2011 Chevrolet Cruze preview

2011 Chevrolet Cruze preview

General Motors is fearlessly downsizing its four-cylinder engines in the new 2011 Chevrolet Cruze, and looking, in most of the Cruze lineup, for turbocharging to bring small-four fuel economy without sacrificing peppiness and drivability. While a naturally aspirated, 1.8-liter four-cylinder engine will be standard on the base Cruze LS, the fuel-efficient star of the lineup—and the engine on offer in all the rest of the Cruze trims—is a new (to North America) 1.4-liter turbocharged four-cylinder engine that produces 138 horsepower.

GM says that the engine, which will also be installed sans turbo in the 2011 Chevrolet Volt, will offer best-in-segment fuel-efficiency (40 mpg highway in the Cruze Eco), and calls it "one of the most fuel efficient four-cylinder engines of its kind in the world"

But it's worth noting a few key design differences between the Cruze and the all-new 2012 Ford Focus that's waiting in the wings, for introduction just a few months after the Cruze.

For one, Ford is planning to offer a larger standard engine on the Focus—a 2.0-liter unit—featuring direct injection. That will be the only engine on offer at launch, but a version of the automaker's EcoBoost turbocharged four-cylinder engine—likely a 1.6-liter—is also expected to follow.

But is GM pitching the new 1.4T with a performance angle, as Ford will no doubt do for that EcoBoost option? It appears not. The assistant chief engineer for the Ecotec four, Mike Katerberg, explained that the 1.4T was tuned for everyday drivability more than power figures. "The turbo was sized really for two reasons; one is for maximum low-speed torque as opposed to top-end power," he said. "The intent was to make it look like a larger-displacement engine."

The engine produces its 148 lb-ft peak torque at just 1850 rpm, and as reported with a preview drive of the 2011 Chevrolet Cruze on companion site The Car Connection, the Ecotec 1.4T really does feel like a larger-displacement four—more like a 2.2-liter (the size installed in the Chevy Cobalt) in overall responsiveness.

As for why GM didn't opt to install direct injection in the U.S. version of the 1.4T, it was a conscious decision to hold down cost and complexity for the Cruze, a vehicle for which price will be very important. "In General Motors, we have a wide variety of fuel-saving technologies," elaborated Katerberg. "We do use direct injection on a number of other engines…but for what we were trying to accomplish with the Cruze, port fuel [injection] is the right choice."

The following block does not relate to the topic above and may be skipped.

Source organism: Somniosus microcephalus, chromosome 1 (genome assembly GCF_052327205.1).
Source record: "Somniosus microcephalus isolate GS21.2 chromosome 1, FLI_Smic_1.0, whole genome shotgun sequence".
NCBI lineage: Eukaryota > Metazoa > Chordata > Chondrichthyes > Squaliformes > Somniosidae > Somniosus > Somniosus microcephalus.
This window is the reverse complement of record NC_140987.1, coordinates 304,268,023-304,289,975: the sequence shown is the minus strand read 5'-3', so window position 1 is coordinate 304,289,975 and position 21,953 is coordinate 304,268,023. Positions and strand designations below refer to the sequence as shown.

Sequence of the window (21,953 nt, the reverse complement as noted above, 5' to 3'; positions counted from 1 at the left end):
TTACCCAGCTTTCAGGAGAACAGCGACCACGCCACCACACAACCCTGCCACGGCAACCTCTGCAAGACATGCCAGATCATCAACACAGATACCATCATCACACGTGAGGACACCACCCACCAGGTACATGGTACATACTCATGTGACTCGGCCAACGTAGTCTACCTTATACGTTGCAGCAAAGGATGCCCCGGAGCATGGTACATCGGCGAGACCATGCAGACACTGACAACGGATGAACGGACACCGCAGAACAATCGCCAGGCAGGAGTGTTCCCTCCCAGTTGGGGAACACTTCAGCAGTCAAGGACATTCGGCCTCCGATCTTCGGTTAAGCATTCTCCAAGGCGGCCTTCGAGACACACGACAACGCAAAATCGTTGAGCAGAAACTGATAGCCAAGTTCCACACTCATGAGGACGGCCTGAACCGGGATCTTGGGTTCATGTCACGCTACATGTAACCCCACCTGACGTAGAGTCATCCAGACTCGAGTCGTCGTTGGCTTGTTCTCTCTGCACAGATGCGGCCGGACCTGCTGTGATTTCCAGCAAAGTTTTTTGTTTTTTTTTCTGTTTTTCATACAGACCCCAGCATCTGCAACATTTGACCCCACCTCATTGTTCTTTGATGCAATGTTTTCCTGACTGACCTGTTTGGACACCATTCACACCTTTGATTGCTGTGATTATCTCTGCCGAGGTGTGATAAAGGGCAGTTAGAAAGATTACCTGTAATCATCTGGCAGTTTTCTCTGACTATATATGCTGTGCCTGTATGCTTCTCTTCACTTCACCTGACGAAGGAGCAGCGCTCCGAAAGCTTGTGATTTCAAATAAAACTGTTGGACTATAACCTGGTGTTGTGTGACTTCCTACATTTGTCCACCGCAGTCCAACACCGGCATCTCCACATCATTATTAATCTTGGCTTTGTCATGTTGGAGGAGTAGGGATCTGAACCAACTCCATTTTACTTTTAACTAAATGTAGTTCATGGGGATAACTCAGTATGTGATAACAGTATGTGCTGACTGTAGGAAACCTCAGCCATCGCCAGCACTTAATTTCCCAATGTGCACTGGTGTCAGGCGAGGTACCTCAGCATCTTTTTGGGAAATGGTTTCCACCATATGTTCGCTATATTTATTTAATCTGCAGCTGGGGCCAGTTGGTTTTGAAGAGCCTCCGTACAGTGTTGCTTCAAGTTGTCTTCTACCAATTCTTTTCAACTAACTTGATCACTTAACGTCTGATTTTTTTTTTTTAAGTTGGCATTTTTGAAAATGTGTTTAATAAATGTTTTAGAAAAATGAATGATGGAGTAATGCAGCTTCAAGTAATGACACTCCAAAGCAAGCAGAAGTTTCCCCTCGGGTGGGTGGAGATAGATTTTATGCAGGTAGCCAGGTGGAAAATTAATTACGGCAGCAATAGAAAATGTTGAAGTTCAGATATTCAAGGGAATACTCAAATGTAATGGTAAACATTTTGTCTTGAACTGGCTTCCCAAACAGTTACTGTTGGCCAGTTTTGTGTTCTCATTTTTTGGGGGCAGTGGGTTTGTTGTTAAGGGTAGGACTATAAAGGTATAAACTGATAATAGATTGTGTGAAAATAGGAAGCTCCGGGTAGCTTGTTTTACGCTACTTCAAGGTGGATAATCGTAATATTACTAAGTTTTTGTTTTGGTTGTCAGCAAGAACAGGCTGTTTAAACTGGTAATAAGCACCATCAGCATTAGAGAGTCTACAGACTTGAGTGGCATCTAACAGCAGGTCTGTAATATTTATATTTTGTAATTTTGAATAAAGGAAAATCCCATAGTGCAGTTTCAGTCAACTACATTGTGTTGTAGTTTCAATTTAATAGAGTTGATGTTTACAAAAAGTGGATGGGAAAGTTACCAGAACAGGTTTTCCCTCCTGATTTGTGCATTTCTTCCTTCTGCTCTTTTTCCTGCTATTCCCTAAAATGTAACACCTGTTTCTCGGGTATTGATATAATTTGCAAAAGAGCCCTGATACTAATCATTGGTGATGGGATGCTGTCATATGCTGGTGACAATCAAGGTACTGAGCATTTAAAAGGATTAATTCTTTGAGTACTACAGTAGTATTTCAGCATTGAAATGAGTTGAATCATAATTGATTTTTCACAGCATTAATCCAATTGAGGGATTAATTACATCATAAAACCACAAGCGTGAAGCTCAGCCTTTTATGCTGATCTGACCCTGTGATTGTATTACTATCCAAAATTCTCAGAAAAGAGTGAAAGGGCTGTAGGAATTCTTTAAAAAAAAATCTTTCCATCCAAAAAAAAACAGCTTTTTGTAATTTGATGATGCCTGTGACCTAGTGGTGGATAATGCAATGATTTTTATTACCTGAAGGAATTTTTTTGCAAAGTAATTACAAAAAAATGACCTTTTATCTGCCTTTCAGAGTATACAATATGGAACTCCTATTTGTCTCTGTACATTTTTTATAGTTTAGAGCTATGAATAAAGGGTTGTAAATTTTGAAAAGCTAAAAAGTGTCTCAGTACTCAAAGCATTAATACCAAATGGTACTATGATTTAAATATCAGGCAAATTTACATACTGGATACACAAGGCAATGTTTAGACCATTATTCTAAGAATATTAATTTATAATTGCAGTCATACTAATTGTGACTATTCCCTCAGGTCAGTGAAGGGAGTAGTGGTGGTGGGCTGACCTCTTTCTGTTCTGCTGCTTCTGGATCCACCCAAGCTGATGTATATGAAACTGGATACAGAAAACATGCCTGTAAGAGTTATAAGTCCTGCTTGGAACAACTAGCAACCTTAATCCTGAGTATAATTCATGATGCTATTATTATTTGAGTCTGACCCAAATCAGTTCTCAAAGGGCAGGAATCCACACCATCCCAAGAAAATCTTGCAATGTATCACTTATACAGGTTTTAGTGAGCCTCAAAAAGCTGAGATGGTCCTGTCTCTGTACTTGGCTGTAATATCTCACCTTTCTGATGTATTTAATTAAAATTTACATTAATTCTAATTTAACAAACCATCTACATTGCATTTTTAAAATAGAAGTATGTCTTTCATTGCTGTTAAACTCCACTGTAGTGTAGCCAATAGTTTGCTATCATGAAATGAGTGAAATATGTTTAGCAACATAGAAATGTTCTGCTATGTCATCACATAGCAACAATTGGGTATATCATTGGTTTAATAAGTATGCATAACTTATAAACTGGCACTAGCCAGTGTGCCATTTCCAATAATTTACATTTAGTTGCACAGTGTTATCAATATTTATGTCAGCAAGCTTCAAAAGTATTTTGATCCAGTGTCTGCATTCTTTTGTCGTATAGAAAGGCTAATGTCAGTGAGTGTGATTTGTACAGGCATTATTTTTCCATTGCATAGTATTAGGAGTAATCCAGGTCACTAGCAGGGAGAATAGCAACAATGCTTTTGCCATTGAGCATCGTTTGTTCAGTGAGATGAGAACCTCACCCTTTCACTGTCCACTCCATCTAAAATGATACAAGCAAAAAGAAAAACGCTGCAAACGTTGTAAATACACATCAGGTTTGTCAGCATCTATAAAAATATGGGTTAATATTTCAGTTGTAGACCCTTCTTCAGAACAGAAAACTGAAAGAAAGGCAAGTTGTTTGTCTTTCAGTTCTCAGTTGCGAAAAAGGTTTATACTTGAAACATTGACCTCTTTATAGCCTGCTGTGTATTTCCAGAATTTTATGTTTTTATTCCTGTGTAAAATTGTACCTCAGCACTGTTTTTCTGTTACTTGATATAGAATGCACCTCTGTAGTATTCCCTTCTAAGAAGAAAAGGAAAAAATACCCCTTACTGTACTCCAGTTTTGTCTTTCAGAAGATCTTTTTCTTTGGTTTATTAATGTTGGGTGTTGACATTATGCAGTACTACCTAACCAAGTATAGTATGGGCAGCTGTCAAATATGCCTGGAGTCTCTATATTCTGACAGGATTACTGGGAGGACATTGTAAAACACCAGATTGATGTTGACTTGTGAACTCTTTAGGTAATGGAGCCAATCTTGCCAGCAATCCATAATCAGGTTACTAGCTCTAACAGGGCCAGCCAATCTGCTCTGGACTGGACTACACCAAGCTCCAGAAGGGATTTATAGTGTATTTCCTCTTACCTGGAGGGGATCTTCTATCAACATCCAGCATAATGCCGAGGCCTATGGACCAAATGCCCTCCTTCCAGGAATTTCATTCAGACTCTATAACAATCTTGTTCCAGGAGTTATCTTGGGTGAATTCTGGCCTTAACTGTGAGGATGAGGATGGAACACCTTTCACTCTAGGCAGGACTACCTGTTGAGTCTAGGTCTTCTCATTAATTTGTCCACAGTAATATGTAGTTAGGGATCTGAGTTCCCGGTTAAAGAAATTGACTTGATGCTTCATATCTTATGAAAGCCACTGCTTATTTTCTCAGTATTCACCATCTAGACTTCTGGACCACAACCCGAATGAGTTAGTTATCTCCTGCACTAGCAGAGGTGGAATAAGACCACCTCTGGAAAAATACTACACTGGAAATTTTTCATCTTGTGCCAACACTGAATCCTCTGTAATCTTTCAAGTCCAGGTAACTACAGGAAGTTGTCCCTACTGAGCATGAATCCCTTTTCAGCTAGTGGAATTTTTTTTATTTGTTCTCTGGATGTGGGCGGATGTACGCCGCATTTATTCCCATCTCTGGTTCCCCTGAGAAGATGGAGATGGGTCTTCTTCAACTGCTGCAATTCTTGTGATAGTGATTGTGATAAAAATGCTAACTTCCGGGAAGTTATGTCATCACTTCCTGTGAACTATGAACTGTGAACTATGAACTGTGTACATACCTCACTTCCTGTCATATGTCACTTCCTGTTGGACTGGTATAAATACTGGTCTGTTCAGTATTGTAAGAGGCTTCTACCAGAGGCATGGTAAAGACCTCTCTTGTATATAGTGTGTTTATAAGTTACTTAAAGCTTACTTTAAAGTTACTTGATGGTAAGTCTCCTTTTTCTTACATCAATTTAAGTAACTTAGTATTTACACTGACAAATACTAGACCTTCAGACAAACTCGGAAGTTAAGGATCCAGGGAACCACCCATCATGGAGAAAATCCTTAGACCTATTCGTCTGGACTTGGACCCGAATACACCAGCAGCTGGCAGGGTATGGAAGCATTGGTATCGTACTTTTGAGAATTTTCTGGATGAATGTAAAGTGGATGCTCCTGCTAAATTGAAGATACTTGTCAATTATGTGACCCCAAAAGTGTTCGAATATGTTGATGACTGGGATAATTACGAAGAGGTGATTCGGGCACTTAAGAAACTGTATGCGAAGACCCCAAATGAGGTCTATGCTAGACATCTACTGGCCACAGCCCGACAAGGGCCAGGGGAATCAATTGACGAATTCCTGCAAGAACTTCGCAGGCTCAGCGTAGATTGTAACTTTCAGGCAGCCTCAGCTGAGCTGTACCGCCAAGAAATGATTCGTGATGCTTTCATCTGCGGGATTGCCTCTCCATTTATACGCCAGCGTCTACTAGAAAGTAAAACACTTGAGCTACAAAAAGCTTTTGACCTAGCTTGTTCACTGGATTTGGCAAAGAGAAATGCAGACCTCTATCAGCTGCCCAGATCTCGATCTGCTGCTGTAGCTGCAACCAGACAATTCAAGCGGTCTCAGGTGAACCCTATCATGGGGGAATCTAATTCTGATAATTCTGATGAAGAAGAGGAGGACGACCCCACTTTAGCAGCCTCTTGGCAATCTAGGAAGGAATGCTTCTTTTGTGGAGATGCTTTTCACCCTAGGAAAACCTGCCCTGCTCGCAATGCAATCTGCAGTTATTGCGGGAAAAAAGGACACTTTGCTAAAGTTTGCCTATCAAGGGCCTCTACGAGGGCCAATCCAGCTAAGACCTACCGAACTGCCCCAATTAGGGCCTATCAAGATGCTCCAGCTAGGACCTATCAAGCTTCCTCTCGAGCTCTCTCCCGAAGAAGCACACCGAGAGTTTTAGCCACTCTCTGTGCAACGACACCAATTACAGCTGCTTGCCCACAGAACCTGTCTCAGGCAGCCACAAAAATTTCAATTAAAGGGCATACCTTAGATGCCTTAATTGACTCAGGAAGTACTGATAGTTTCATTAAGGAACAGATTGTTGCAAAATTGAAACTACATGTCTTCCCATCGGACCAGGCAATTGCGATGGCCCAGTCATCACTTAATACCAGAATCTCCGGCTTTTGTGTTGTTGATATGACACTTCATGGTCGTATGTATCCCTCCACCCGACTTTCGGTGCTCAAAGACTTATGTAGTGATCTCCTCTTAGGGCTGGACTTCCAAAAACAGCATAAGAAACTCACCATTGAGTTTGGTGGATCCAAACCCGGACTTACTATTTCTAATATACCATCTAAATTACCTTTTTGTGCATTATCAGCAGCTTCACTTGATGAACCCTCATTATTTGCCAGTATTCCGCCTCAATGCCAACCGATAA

GM's Mike Katerberg with 1.4T Ecotec

GM's Mike Katerberg with 1.4T Ecotec

In addition to direct injection, the Ford fours will all have aluminum alloy construction, which engineers have boasted for years cuts weight and aids warm-up for better fuel economy and emissions. On the other hand, GM uses a two-piece cast-iron block and structural aluminum oil pan, which it says helps air stiffness and curb noise and vibration, as does a dual-mass flywheel. The engine also incorporates a chain drive for easy maintenance, plus hollow camshafts to save mass and reduce rotational inertia, and a variable-displacement oil pump to reduce pumping loss when not as much flow is needed. It's all packaged neatly, with the turbo in the exhaust manifold, which aids emissions, coil-over-cylinder ignition, and roller finger followers with hydraulic lash adjusters to reduce friction. Additionally, the continuously variable cam phasing is a feature that was just introduced in this latest 'Gen 3' version this past year.

And, according to GM, the benefits of aluminum might not be as great with small cars anyway. In fact, there are packaging advantages in having an iron block. Using iron instead of aluminum, you can make a small-displacement four shorter by sticking with an iron block, according to Mike Katerberg, assistant chief engineer for the 1.4-liter turbo engine, and there's no concern for cylinder liners. "As well, you get the excellent characteristics of NVH out of iron."

And as for the thermal and weight advantages, Katerberg says: "We've done studies, that actually the smaller the engine, the closer iron and aluminum come together. We're utilizing thin wall technology, so really the mass is very equivalent to what an aluminum engine of the same displacement would be."